Making a Toy Traffic LightMarch 9, 2016
My son is fascinated by cars with the kind of enthusiasm that only kids are able to bring up. He has a huge collection of toy cars already, so I decided that for his 3rd birthday last year, I would get him something different and built him this toy traffic light.
It is controlled by an Arduino Nano, has three LEDs that feature all the states of Austrian traffic lights and it cycles through these states autonomously. You can find the Arduino code for it on GitHub.
But recently, my son asked me if I could make him another traffic light. This time a pedestrian one. Since these feature just two colors / states (red and green), I figured that an Arduino would really be kind of an overkill for this. Also my son wanted to be able to switch between the traffic light’s states manually, so I figured a toggle button, a Flip-Flop and 2 LEDs would do the trick.
No Code - just Hardware.
I have done a couple of Arduino projects by now but this was the first project that involved no coding and only circuits. This was kind of intimidating at first but also challenging.
Disclaimer: I am a complete and utter noob at electronics.Therefore, if I made mistakes somewhere or you think this build needs improvement, please let me know (in a friendly and respectful way though).
That’s the part list I came up with:
- a red LED
- a greed LED
- 2 x 330Ω protective resistors for the LEDs
- a toggle switch
- a 10kΩ pull-up resistor for the switch
- a 10nF ceramic capacitor to debounce the switch
- a CD4013BE D-Type Flip Flop
Here’s what the circuit looks like:
The same circuit designed and exported in Fritzing:
The most interesting part (also the one I was the most unsure about) is probably the Flip Flop. So I’ll try my best an explain it.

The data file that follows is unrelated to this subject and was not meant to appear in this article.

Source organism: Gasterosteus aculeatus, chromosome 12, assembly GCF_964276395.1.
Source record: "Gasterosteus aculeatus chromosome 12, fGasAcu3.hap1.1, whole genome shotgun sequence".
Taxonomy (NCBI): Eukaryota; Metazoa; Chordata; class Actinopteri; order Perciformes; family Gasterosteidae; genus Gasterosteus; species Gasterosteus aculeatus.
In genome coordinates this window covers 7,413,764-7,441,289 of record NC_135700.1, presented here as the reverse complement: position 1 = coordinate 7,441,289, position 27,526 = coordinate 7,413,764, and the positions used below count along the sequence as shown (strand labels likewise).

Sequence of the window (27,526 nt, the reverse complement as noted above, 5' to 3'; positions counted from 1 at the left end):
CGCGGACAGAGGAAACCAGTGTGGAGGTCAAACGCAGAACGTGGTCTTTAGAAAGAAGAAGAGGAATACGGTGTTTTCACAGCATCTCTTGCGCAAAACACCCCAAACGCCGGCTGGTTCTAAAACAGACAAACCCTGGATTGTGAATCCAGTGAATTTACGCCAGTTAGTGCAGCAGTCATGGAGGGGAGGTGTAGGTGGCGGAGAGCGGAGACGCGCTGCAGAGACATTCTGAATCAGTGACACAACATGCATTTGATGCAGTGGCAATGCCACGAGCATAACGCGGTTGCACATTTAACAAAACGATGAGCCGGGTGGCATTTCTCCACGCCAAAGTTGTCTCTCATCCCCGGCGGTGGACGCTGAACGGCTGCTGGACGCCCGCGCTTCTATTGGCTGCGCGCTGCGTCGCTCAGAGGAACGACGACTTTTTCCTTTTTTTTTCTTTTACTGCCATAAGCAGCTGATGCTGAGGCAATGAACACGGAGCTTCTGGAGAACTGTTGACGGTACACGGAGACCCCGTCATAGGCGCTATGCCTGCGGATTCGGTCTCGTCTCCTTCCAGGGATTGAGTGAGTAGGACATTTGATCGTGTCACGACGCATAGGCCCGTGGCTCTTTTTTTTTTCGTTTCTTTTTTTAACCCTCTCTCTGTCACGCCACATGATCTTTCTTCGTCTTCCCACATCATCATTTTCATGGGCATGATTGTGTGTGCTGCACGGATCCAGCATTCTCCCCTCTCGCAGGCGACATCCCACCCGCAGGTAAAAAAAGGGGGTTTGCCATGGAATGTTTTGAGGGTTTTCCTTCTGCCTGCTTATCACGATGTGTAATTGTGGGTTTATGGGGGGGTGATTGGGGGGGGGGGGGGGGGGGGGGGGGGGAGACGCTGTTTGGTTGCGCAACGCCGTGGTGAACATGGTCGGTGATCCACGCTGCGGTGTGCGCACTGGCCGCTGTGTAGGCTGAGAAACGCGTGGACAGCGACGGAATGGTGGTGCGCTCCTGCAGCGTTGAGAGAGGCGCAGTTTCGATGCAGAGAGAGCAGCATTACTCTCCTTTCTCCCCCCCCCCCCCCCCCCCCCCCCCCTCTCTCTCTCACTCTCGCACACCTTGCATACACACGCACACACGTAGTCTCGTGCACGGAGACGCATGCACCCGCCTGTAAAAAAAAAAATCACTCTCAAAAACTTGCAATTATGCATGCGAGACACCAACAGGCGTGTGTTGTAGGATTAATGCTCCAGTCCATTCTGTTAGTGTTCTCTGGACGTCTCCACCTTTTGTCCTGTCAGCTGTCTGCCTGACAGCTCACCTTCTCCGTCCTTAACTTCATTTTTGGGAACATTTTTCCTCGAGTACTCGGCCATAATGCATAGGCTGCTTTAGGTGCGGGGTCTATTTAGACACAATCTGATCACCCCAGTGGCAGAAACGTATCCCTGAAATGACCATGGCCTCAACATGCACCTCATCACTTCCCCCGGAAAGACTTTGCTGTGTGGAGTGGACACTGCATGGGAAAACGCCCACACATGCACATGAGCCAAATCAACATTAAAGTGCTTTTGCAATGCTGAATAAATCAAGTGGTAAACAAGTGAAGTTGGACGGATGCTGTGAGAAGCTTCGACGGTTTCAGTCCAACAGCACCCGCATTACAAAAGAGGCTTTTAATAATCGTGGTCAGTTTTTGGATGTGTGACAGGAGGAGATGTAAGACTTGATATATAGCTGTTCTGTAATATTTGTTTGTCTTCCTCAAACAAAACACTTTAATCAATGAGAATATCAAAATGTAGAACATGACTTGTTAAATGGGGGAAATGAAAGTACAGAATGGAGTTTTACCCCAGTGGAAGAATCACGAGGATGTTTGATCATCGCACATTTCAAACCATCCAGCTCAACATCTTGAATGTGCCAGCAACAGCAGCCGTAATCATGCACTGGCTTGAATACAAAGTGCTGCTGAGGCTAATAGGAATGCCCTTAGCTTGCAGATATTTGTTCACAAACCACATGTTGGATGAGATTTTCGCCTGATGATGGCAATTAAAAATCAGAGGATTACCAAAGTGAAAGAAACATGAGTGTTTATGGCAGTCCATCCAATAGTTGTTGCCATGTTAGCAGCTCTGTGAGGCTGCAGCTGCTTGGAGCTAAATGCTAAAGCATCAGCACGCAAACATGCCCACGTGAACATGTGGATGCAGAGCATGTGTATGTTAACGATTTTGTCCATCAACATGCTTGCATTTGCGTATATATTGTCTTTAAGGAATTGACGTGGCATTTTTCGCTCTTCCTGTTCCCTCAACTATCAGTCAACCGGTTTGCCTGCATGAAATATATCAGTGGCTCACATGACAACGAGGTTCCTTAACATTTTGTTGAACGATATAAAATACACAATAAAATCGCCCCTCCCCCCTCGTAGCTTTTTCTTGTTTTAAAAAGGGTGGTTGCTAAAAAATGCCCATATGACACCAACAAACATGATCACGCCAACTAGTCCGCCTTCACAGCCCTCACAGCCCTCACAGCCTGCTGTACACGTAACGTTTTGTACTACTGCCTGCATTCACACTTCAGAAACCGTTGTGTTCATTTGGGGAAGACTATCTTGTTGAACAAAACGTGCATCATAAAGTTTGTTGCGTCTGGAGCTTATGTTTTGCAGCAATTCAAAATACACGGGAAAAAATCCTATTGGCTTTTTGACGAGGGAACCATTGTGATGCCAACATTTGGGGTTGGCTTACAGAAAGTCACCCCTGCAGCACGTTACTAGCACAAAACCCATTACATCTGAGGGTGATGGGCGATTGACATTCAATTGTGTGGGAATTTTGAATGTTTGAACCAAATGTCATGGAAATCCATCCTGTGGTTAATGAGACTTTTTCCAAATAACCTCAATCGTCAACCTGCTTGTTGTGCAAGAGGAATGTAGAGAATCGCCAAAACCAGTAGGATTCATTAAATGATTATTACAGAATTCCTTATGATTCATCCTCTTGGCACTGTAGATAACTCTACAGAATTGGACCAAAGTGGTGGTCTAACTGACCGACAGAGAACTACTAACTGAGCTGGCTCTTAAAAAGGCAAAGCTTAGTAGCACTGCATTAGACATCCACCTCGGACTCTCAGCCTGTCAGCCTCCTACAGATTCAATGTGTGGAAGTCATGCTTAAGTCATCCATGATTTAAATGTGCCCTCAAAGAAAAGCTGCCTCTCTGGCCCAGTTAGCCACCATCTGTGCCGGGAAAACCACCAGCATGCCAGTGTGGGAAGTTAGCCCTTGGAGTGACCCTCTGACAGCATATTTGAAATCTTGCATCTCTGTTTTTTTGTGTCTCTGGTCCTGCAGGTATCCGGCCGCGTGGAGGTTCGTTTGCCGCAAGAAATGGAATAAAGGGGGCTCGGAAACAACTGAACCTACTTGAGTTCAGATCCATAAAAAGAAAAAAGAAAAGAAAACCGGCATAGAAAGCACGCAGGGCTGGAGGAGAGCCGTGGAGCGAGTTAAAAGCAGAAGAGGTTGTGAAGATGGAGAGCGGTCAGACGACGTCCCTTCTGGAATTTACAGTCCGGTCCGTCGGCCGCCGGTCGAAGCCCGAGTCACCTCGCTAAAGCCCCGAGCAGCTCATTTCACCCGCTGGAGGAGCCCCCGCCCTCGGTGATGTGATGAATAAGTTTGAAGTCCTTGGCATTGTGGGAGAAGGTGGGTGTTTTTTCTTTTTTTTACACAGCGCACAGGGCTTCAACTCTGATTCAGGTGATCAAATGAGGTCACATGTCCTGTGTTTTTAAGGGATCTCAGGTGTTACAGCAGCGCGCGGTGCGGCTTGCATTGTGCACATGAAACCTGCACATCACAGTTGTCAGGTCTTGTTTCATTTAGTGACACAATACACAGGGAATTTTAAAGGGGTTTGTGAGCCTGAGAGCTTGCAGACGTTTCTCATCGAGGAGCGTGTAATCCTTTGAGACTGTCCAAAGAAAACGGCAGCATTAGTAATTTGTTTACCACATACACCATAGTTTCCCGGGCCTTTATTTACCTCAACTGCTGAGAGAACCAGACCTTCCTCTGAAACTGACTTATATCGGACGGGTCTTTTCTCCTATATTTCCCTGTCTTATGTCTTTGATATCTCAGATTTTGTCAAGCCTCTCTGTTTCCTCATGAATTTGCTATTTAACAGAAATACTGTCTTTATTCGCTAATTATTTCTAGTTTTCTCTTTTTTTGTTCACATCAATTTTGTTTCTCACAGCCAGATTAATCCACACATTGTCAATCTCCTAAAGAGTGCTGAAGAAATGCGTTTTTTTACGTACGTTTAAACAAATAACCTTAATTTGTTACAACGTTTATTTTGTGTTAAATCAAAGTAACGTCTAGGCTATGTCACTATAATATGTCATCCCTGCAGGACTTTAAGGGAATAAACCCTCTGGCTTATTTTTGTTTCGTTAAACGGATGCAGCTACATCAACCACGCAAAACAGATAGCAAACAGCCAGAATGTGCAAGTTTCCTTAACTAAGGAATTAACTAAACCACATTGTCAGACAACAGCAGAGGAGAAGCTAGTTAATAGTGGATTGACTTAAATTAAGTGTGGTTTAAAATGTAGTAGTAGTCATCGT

Flip Flop Pin Out
As you can see in this picture, the CD4013BE Integrated Circuit (IC) I used, consists of actually 2 Flip Flops from which our traffic light needs only one.
- Pins 1 / 2: These are the actual outputs (Q1, !Q1) of the Flip Flop and therefore are responsible for turning the LEDs on and off.
- Pin 3 is actually intended to be connected to a clock and each time such a clock triggers, it evaluates the Flip Flop’s inputs and sets its outputs (Q1, !Q1). In our case we connect it to the toggle switch which then serves as the clock signal, meaning that pressing it triggers mentioned behavior.
- Pins 4 / 6: Are the Set and Reset inputs of the Flip-Flop. We don’t use these and connect them to ground (GND).
- Pin 5 gets its input from Pin 2 (!Q1) and is actually responsible for flipping the current state of the Flip Flop.
- Pin 7 is connected the ground (GND).
- Pin 14 is connected to 5V Power (VIN).
For a good explanation on the the workings of this Flip Flop (and a truth table of its states) go here.
Putting Things Together
Now I had a working proof of concept on breadboard and needed to put (solder) things together.
- This is the Flip Flop soldered onto circuit board that I cut as small as I needed it to be.
- I tried to reduce the amount of wires and soldered all the pins which needed ground (GND) connection directly on the circuit board.
- To save even more space, I soldered the LED protective resistors directly to the LEDs.
- The case of the traffic light, I made out of Lego plates (from which I have literally dozens because of my mini figure collection craze).
- The toggle switch is built into the top Lego plate and soldered directly to the pull-down resistor and the debounce capacitor.
- Everything is held together by hot glue.
The Final Outcome
The only thing missing now was the power supply. For that I simply used one of the battery cases for 3 x 1.5 V AAA batteries and led the cables through a plastic column to the case. Again hot glued everything together and the traffic light was ready.
Needless to say, my son really likes his new toy :-)